Most of the recipes I know I made up myself through trial, error, and inspiration from The Joy of Cooking (though I rarely really follow the recipes).

gailcalled's avatar

My paternal grandmother’s sweet and sour Russian beef cabbage soup, similar to this recipe

We used a beef cut called “flanken” which is a form of short ribs.

She omitted the onion, raisins and lemon juice and used only sour salt for the sour.

As a garnish, she added a piece of boiled potato sprinkled with dill to the soup just before serving.

This is delicious but, beware. The sweet and sour combination will swell you up like a dirigible

Blondesjon's avatar

just looked up sour salt. clever name for a simple product.

ragingloli's avatar

I am a simple alien.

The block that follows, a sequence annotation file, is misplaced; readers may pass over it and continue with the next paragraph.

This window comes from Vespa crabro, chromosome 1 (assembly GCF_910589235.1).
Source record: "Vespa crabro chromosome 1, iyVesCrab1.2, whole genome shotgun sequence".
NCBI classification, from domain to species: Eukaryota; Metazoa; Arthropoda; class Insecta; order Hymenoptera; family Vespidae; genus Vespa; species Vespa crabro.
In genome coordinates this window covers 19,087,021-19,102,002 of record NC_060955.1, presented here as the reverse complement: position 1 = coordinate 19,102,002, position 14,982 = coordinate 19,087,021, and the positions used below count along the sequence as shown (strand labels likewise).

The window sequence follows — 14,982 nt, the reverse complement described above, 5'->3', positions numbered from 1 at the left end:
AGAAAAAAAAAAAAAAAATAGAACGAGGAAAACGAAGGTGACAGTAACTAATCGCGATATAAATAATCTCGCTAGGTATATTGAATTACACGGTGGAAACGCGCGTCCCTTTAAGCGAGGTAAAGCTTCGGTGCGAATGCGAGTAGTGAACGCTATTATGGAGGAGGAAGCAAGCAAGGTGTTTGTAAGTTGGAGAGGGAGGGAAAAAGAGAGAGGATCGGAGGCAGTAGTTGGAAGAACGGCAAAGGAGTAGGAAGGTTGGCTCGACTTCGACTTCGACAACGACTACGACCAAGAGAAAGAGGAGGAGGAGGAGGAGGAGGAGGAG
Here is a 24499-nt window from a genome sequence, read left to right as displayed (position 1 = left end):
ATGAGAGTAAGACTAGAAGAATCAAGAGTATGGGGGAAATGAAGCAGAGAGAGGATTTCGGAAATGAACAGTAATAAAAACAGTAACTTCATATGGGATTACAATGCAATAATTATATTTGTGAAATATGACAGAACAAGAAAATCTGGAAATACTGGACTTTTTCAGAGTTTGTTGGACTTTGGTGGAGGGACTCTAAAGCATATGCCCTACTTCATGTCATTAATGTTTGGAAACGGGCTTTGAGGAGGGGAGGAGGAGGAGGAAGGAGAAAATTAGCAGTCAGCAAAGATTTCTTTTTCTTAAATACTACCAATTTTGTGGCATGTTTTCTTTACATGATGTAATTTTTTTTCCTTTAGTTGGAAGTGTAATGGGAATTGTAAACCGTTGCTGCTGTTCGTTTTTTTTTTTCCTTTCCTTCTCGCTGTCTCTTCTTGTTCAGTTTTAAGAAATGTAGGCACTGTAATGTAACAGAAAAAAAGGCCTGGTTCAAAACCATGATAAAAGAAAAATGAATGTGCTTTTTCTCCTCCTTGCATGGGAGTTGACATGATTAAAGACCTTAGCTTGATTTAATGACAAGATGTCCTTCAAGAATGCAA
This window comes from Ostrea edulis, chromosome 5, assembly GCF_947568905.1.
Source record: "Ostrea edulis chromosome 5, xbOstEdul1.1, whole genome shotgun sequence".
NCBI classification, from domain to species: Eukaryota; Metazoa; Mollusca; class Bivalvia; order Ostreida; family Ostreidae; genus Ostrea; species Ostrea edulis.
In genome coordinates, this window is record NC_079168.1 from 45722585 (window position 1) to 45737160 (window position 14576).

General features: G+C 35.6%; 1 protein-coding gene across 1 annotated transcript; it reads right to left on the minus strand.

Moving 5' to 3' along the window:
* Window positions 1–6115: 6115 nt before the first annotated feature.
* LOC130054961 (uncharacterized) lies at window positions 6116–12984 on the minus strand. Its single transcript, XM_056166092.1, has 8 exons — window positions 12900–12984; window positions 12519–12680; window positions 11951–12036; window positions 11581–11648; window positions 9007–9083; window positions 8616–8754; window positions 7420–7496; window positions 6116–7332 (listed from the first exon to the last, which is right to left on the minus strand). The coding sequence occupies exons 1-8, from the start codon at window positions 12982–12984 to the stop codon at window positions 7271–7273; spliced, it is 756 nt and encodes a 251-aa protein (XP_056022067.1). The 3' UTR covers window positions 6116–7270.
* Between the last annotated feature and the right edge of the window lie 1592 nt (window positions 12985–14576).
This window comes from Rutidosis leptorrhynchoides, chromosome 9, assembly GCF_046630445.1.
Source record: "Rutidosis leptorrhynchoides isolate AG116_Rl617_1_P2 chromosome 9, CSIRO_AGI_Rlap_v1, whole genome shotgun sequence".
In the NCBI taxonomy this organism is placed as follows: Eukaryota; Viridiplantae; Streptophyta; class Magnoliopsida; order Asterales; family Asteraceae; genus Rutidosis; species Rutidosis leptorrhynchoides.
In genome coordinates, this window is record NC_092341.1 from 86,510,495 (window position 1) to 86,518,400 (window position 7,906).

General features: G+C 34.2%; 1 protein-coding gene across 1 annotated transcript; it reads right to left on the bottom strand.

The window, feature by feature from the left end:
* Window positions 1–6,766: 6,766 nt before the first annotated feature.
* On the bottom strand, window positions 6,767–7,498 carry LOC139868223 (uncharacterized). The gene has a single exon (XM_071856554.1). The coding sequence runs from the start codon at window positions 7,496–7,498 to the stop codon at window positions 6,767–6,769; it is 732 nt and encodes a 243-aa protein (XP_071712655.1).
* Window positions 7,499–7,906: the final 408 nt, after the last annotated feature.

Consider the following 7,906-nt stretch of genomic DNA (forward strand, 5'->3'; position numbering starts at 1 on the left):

Ramsay’s scrambled eggs, and Jamie Olivers Tagliatelle with broccoli and cheese sauce.

Dutchess_III's avatar

My mom’s baked beans.

longgone's avatar

My mom makes a pasta sauce with mashed carrots and camembert. I love that, as well as her pea soup. My maternal grandma makes perfect jam tarts and fried potatoes.

Still shocked at the idea of @ragingloli having parents.

Haleth's avatar

I grew up eating mushy frozen vegetables and mac and cheese from the box, soo…

Actually, my aunt has a recipe for apple upside-down cake that’s really good. The cake is tender and delicate, and it’s nice to have apples without apple pie spice. My grandma that can cook (as opposed to the grandma who starts every story with “oh, it’s just dreadful,” bless her heart) has a super delicious recipe for homemade pasta, I’ll have to learn it from her.

Buttonstc's avatar


Do you have the recipe for that pasta sauce? It sounds delicious.

Kardamom's avatar

@Dutchess_III I remember you gave me that recipe for the baked beans when I was but a newbie to Fluther. Thank you.

longgone's avatar

@Buttonstc It is delicious. Not too difficult, either. Here you go:

Scrubbed but unpeeled carrots, 2kg
2 onions, diced
200g mascarpone
200g cheese – Brie, it turns out
200g ground hazelnut or almond
200g cream